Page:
Paradise: Hope (Paradies: Hoffnung) (15)

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The ViewLondon Review

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Review byMatthew Turner01/08/2013

Four out of Five stars
Running time: 100 mins

The third film in Austrian writer-director Ulrich Seidl's Paradise trilogy is an engaging, frequently darkly funny and disarmingly warm-hearted drama with a terrific central performance from Melanie Lenz.

What's it all about?
Paradise: Hope is the third film in writer-director Ulrich Seidl's Paradise trilogy, centring on three women in the same family who each have different experiences during a summer vacation. The third film stars Melanie Lenz as 13 year old Melanie (or Melli), who's dropped off at a diet camp for overweight teenagers by her aunt Anna Maria (Maria Hoffstatter, the subject of Paradise: Faith, briefly appearing here) while her mother Teresa (the subject of Paradise: Love) is holidaying in Kenya.

The camp is run by a strict gym coach (Michael Thomas) who could be out of 1970s Grange Hill (‘Discipline! Discipline! DISCIPLINE!’), a stern nutritionist (Viviane Bartsch) who makes them sing ‘If you're happy and you know it, clap your fat’ (in English) every day and a worryingly laid-back middle-aged doctor (Joseph Lorenz) on whom Melli develops an inappropriate crush that may or may not be reciprocated. At the same time, Melli bonds with her three fellow bunk-mates (Verena Lehbauer, Hannes A. Pendl and Johanna Schmid as Verena, Hannes and Johanna) and gets up to various activities including midnight fridge-raiding, drunken games of Spin The Bottle and a sneaky trip to a local bar.

The Good
Lenz is terrific as ordinary, likeable teenager Melli and there's a strong sense that she's found kindred spirits at the camp – her bond with sexually experienced Verena is genuinely moving. The film also has a touching counterpoint to Paradise: Love, in that we see Melli attempting to phone her mother, just as Teresa (Margarethe Tiesel) tried and failed to contact Melli in the previous film; the subtle but effective result of that is a sense of hope for the pair's relationship in the future.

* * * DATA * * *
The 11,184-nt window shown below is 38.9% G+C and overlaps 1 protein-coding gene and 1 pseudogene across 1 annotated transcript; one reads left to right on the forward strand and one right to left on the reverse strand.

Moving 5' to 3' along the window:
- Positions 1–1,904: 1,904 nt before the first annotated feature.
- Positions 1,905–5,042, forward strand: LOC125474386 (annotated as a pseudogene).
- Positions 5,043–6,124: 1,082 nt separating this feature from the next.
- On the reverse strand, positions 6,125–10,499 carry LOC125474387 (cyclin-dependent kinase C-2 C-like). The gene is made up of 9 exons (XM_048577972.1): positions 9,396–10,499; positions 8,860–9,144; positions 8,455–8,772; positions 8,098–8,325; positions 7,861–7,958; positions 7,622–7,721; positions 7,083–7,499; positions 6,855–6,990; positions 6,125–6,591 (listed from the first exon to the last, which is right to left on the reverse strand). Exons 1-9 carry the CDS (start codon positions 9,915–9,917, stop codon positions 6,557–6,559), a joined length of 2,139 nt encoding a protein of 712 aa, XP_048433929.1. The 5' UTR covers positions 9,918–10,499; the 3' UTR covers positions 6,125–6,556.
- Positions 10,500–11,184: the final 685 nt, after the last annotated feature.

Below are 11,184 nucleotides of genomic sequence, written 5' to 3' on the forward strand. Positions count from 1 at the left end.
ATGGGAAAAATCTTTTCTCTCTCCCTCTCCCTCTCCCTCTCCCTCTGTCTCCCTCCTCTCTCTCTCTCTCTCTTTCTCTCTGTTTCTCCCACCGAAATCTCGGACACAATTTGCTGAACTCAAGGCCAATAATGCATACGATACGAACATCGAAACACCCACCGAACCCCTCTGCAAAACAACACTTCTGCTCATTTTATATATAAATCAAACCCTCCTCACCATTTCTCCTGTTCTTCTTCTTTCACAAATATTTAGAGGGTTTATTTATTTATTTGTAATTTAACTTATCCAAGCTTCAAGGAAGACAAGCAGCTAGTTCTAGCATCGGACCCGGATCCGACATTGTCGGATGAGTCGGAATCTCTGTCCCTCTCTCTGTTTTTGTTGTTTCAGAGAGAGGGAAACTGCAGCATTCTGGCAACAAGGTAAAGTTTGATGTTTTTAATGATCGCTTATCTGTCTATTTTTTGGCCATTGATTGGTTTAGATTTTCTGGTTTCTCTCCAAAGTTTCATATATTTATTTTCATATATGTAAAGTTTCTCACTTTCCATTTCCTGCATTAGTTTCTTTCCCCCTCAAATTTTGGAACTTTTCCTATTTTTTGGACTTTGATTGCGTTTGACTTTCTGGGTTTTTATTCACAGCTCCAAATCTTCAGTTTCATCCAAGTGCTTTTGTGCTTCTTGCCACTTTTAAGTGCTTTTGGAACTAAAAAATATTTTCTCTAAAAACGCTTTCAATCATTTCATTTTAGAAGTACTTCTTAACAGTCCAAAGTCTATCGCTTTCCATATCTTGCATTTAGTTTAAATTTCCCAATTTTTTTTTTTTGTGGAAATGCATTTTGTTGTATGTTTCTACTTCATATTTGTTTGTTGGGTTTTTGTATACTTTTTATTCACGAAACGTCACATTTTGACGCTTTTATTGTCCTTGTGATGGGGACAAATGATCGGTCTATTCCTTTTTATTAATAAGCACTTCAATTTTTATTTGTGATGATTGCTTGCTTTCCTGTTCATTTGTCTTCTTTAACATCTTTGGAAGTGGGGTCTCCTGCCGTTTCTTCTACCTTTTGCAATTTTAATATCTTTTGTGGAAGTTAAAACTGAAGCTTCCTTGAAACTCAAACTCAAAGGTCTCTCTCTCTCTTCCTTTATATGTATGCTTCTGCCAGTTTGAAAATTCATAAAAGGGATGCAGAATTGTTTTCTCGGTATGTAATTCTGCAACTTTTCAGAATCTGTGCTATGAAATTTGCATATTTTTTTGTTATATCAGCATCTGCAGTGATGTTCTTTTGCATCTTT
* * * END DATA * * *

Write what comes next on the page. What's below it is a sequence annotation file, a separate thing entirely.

Seidl plays some intriguing games with the script, frequently placing Melli in tense situations where we worry about what will happen to her, only for those situations to play out in unexpected ways. This is heightened by his unsettling habit of cutting scenes before their natural end (particularly her scenes with Lorenz), so that you have to carefully study her face and behaviour in subsequent scenes to establish whether or not anything bad has happened.

The Great
As with the previous two films, Paradise: Hope is laced with black humour, whether it's in the slightly absurd compositions (a line of plump teenagers somersaulting from left to right across the screen) or a sharply observed moment in the script (e.g. Hannes phoning both her parents separately and giving conflicting reports of how much she is enjoying the camp). The film is also refreshingly non-judgemental, even of the doctor's dubious behaviour, while delivering a subtle but pointed message about the effects of divorce on young teenagers.

Worth seeing?
Impressively directed and superbly acted, Paradise: Hope (Paradies: Hoffnung) is an engaging and frequently darkly funny drama that's well worth seeking out. Recommended.

Film Trailer

Paradise: Hope (Paradies: Hoffnung) (15)
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Content updated: 23/10/2017 21:54

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